Regarding the antidepressant prescription rate associated with each mood state, 52.7% of prescriptions were associated with a depressive state, 39.1% with a mixed-features state, 34.2% with a remission state, and 19.1% with a manic state. A chi-square test between the 4 groups showed a statistically significant difference (p < 0.001). A four-group multiple comparison test showed that the depressive state group was prescribed antidepressants at a significantly higher rate than the other groups (p < 0.001). On the other hand, the proportion of antidepressant prescriptions was significantly lower for the manic group than for the other groups (p < 0.001). There was no statistically significant difference between the groups in the mixed state or the remission state (p = 0.959).

We calculated the mean GAF score for each mood status group using the class value. The GAF scores of the groups were as follows: depressive group, mean = 63.8; manic group, mean = 69.8; remission group, mean = 81.6; mixed-feature group, mean = 62.6. In addition, when a multiple comparison test using Tukey’s correction was performed, a statistically significant difference was observed between all pairs except for the depressive group and the mixed-features group.

A total of 20 antidepressants were prescribed for the patients with bipolar disorder (Table 3). The most commonly used antidepressant was duloxetine (a serotonin-norepinephrine reuptake inhibitor, or SNRI), and SSRIs were the most frequently used class of antidepressants. There were also some prescriptions, albeit relatively few, for tricyclic antidepressants (Table 3). A total of 848 patients were prescribed one antidepressant, 235 patients were prescribed two antidepressants, 23 patients were prescribed three antidepressants, and one patient was prescribed four antidepressants.

Table 3 Number of antidepressant prescriptions for patients with bipolar disorder

Binomial logistic regression analysis revealed that the patients with antidepressant prescriptions had a significantly higher BMI (odds ratio; OR [95% CI] = 1.04 [1.02–1.06], p < 0.001), longer duration of attending clinics (OR = 1.02 [1.01–1.04, p = 0.003]), lower prescription rate of mood stabilizers (OR = 0.48 [0.38–0.60], p < 0.001]), lower prescription rate of antipsychotics (OR = 0.58 [0.49–0.69], p < 0.001), higher prescription rate of anxiolytics (OR = 1.93 [1.63–2.28], p < 0.001), higher prescription rate of hypnotics (OR = 1.32 [1.11–1.57], p = 0.001), and lower GAF score (OR = 1.16 [1.01–1.33], p = 0.037) than those who were not prescribed antidepressants. Patients in the manic (OR = 0.22 [0.15–0.32], p < 0.001), mixed (OR = 0.57 [0.46–0.70], p < 0.001) and remission states (OR = 0.54 [0.40–0.73], p < 0.001) had significantly lower rates of antidepressant prescriptions than patients in the depressive state had. There was no significant difference between the proportions of rapid cyclers who did and did not take antidepressants (Table 4). In a binomial logistic regression analysis with forced entry, multicollinearity between variables was not observed.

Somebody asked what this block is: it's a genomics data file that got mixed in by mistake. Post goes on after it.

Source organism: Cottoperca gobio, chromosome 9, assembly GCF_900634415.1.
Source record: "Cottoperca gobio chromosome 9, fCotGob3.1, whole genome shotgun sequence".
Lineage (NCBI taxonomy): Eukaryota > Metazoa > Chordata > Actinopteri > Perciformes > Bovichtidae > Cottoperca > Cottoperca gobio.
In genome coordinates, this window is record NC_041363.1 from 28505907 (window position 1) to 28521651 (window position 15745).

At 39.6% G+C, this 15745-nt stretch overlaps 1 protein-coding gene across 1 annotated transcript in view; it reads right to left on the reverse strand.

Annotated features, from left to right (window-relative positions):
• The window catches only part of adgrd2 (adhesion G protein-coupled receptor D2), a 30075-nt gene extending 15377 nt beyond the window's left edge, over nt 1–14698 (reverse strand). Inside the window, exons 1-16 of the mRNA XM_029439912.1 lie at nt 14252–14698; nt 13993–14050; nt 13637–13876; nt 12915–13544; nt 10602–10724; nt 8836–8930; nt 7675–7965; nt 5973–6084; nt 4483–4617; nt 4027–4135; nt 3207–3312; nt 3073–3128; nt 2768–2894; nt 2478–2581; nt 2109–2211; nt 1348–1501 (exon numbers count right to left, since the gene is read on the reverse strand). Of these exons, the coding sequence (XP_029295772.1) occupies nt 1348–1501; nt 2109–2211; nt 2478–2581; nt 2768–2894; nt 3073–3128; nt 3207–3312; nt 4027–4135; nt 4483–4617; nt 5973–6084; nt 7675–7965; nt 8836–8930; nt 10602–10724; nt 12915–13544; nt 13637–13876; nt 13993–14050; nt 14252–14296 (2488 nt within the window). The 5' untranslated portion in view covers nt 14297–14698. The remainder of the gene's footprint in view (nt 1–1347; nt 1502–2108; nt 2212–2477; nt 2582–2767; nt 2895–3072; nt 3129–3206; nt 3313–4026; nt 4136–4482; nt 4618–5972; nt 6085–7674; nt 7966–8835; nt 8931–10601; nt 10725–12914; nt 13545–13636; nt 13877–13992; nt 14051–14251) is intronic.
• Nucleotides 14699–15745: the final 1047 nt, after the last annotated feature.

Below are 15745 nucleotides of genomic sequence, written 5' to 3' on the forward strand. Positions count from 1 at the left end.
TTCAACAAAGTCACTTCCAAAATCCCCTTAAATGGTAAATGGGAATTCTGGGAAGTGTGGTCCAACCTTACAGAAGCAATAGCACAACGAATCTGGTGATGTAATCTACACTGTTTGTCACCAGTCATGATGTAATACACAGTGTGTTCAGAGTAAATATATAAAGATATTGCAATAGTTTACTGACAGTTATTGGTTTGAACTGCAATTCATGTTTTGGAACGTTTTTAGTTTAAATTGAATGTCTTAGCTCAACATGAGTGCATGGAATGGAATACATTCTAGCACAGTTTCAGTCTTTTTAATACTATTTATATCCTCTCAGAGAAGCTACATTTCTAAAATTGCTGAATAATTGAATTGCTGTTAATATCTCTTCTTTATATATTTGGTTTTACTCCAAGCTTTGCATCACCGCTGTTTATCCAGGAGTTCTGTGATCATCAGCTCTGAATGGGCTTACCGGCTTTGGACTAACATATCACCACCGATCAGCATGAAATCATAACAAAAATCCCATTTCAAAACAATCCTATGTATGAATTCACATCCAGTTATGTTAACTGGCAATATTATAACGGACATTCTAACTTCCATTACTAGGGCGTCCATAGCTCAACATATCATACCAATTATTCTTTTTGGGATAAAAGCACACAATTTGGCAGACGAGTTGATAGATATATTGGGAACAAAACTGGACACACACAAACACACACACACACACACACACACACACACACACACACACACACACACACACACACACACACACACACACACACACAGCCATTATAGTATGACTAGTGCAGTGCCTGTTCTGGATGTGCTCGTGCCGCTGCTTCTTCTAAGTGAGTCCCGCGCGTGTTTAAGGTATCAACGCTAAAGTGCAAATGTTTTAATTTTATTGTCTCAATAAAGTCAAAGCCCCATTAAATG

Table 4 Factors associated with antidepressant prescriptions

We performed a multiple comparison test applying Tukey’s correction for the combinations of BMI and prescription type (antidepressants (AD), mood stabilizers (MS) and antipsychotics (AP)). Statistically significant differences were found according to BMI with the following combinations: MS + AP > no prescription (p = 0.010); AD+MS + AP > no prescription (p < 0.001); AD+MS + AP > MS monotherapy (p < 0.001); AD+MS + AP > AP monotherapy (p = 0.002); AD+MS + AP > AD+MS (p = 0.015).

Discussion

Our MUSUBI baseline data analysis showed that antidepressants are prescribed for 40.9% of patients with bipolar disorder in a real-world clinical setting. Many of these patients receive antidepressants in combination with mood stabilizers and/or antipsychotics. Data from other countries have shown that antidepressant prescription rates for patients with bipolar disorder are approximately 30–70% [11,12,13,14,15, 18, 19], which is similar to the findings of our study. Especially in Korea, the prescription rate of antidepressants for patients with bipolar disorder is known to be increasing each year [15]. In a review comparing international practice guidelines, mood stabilizers or antipsychotics were recommended as the first-choice medication for bipolar depression. The efficacy and safety of long-term antidepressant use for bipolar II disorder has been emphasized in most guidelines [20].